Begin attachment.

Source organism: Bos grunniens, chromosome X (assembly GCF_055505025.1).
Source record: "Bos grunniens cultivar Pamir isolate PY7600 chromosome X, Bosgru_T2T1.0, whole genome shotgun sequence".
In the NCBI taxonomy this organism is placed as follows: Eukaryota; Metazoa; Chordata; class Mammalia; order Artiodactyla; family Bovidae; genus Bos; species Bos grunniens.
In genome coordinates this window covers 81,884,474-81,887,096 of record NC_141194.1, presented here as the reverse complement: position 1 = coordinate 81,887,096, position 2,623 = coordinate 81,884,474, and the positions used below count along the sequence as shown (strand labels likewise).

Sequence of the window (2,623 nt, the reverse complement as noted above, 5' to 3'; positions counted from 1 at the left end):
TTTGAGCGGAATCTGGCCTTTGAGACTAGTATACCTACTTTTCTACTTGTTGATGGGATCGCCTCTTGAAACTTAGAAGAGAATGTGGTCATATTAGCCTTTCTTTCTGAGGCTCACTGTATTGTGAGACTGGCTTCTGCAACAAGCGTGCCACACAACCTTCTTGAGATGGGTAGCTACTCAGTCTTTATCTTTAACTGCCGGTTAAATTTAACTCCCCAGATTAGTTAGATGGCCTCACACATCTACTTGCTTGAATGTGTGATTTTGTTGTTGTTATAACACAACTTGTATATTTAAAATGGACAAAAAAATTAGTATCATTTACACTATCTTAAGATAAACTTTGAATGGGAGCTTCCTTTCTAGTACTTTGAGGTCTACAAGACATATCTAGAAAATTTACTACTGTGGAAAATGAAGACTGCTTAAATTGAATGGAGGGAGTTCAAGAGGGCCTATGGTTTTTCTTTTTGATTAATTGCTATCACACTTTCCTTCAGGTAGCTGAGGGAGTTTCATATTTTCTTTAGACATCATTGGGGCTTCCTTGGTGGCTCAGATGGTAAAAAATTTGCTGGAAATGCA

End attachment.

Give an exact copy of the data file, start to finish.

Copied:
Source organism: Bos grunniens, chromosome X (assembly GCF_055505025.1).
Source record: "Bos grunniens cultivar Pamir isolate PY7600 chromosome X, Bosgru_T2T1.0, whole genome shotgun sequence".
In the NCBI taxonomy this organism is placed as follows: Eukaryota; Metazoa; Chordata; class Mammalia; order Artiodactyla; family Bovidae; genus Bos; species Bos grunniens.
In genome coordinates this window covers 81,884,474-81,887,096 of record NC_141194.1, presented here as the reverse complement: position 1 = coordinate 81,887,096, position 2,623 = coordinate 81,884,474, and the positions used below count along the sequence as shown (strand labels likewise).

Sequence of the window (2,623 nt, the reverse complement as noted above, 5' to 3'; positions counted from 1 at the left end):
TTTGAGCGGAATCTGGCCTTTGAGACTAGTATACCTACTTTTCTACTTGTTGATGGGATCGCCTCTTGAAACTTAGAAGAGAATGTGGTCATATTAGCCTTTCTTTCTGAGGCTCACTGTATTGTGAGACTGGCTTCTGCAACAAGCGTGCCACACAACCTTCTTGAGATGGGTAGCTACTCAGTCTTTATCTTTAACTGCCGGTTAAATTTAACTCCCCAGATTAGTTAGATGGCCTCACACATCTACTTGCTTGAATGTGTGATTTTGTTGTTGTTATAACACAACTTGTATATTTAAAATGGACAAAAAAATTAGTATCATTTACACTATCTTAAGATAAACTTTGAATGGGAGCTTCCTTTCTAGTACTTTGAGGTCTACAAGACATATCTAGAAAATTTACTACTGTGGAAAATGAAGACTGCTTAAATTGAATGGAGGGAGTTCAAGAGGGCCTATGGTTTTTCTTTTTGATTAATTGCTATCACACTTTCCTTCAGGTAGCTGAGGGAGTTTCATATTTTCTTTAGACATCATTGGGGCTTCCTTGGTGGCTCAGATGGTAAAAAATTTGCTGGAAATGCA